The Old Town of Kotor lay in the shadows of the fearsome St. John’s Hill and the walls protecting this town are a fortification masterpiece at up to 15 meters wide and 20 meters high each. These walls are skillfully crafted into the natural steep slopes of the hill and the view of this town on approach is one of the amazing sights, not only of the Mediterranean, but of the world.
A person’s first look at Kotor, whether from the sea or from the road, always leaves a strong impression. Kotor is unique for several reasons. It is located on the only natural fjord of its kind in the world and in a bay that has made the list of Most Beautiful Bays in the World. But visiting Kotor is about more than beautiful views—it’s also about experiencing the cultural heritage of Boka Kotorska Bay.
While there is no accurate information regarding the founding of Kotor, archaeologists believe that it rose on the foundations of the ancient city of Acruvium. Legend has it that Alkima, a fairy, advised the Serbian king, Stefan Dusan, not to build his town in the hills “where boats don’t have a harbor and where horses run about”, but to instead build near the sea. In Phoenician myth, the town was founded after Argonauts’ conquest for the Golden Fleece.
Whichever story might be correct, it is believed that the roots of Kotor stretch back before Homer (10-12 BCE), a time when Phoenicians ruled the Mediterranean. This means that Kotor is an ancient city, as old as the sea trade in the Adriatic.
Kotor has been known under many names throughout history—among them Katareo, followed by Dekatera, Dekaderon and Katarum, among others. Archaeologists have confirmed that between the 7th and 4th centuries BCE, the first settlers to Kotor were Greek, followed by Illyrians and then Romans, who ruled the area for 650 years. The town was demolished by the Visigoths in the 5th century AD and later became a part of the Byzantine Empire in 476 AD, and remained under this power for more than 400 years. Kotor became the capital of Boka Kotorska Bay in the 7th century AD after the former capital at Risan fell to attacks by the Slovenian tribes. The Slovenian tribes also dominated Kotor around the 10th and 11th centuries AD when the area was ruled by Doklea and Zeta.
Kotor was at its most prosperous as a Serbian state during the Nemanjić dynasty of 1185-1371. During this time, Kotor was an independent state that lived by its own bylaw. The Serbian ruler, Stefan Nemanja established a palace in the town.
When the turks defeated Nemanja, Kotor fell into crisis as the people recognized three different rulers: the Hungarian king, the Venetian Republic and the Bosnian King Tvrtko. And from 1391 to 1420, Kotor was once again an independent state, with a duke serving as its head master.
The town changed head masters several times before accepting Venetian rule in 1420—the Venetians ruled Kotor until 1797. This relationship proved mutually beneficial because the Venetians provided protection to Kotor, but during the Ottoman raid, Kotor provided protection to the Venetians with its high walls.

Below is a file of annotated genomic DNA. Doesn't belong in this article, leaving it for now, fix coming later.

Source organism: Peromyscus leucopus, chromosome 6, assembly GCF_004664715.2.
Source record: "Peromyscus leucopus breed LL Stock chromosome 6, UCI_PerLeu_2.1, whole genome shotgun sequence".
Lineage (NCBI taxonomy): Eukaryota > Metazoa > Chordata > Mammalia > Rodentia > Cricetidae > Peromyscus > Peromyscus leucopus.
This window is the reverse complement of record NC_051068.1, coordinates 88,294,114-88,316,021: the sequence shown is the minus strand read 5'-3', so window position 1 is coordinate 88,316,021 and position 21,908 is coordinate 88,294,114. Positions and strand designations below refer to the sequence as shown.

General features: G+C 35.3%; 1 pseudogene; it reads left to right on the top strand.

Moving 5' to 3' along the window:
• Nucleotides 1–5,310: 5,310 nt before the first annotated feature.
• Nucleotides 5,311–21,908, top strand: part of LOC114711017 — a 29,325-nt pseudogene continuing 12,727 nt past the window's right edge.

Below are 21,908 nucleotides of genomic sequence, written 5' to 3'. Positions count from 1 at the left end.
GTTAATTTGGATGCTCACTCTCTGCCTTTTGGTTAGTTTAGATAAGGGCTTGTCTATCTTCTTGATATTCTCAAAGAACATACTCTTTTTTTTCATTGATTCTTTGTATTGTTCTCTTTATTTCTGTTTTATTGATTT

From 1797 to 1814, Kotor fell into another period of transition, with Austria taking over in 1797, followed by Russia in 1806 and France from 1808 to 1813. When the French rule collapsed in 1813, Metropolitan Petar I Petrovic unified Boka Kotorska with Montenegro, although the area spent much of the next 100 years under Austrian rule. In 1918, Boka Kotorska and Montenegro became part of the Kingdom of Yugoslavia.
There are three entrances to the Old Town, including the Sea Gate of 1555 which serves as the main door. Huddled underneath the rocks of Mt Lovćen, bordered from the north by a short but violent river Škurda and to the west by an underwater spring Gurdić, Kotor (after the earthquake in 1667) has all the features of a Baroque town.
The layers of history prove that construction of palaces and dwellings was not the only skill in this town. Seafaring, as well as artistry, weaponry and goldsmithing were equally popular trades in Kotor. Even the Bishop of Montenegro Njegoš mentioned Kotor in his famous poem “The Mountain Wreath” when he wrote “… at sea lots of craftsmen…”
Today, Kotor is on UNESCO’s list of world heritage sights due to its yield of historic figures including Fra Vito—the architect of the Monastery Dečani, Lovro Marinov Dobričević—icon painter, as well as countless sea captains, diplomats, publishers and poets. In addition, this town preserves another unique feature—it is the only town where the tradition of seafaring unity prevailed and continues on! The Bokeljska mornarica (Navy of Boka Kotorska Bay) has been active for more than twelve centuries and still uses its original traditional admiral, clothing, dance and ceremonies.
Kotor is also unique because it is the only town on the eastern coast of the Adriatic Sea to be located by name in historic and strategic maps. Old Kotor was built like a maze for protective purposes and it is very easy to get lost here. In fact, even the locals get lost. Take on wrong turn and you will wind up far from your destination. This can happen even with a town map in hand. However, looking for landmarks, such as the 12th century St. Tryphon Cathedral, will help—and these landmarks are listed on nearly every tourist map. What can be more difficult is finding places like the Maritime Museum, which is located inside the Grgurina Palace, or finding public squares with funny names such as the Lattice Square, Flour Square, Milk Square and Cinema Square.
For tourists, Kotor should be more than simply a one-day visit. However, if you’re pressed for time, the best way to see as much of the town as possible is to start at the main gate and work clockwise. From the main Arms Square, you will go right across the Flour Square to the Cathedral, then left to the Maritime Museum, straight on to the square housing the Churches of St. Luka and St. Nikola and then left, which will lead you back to where you started from.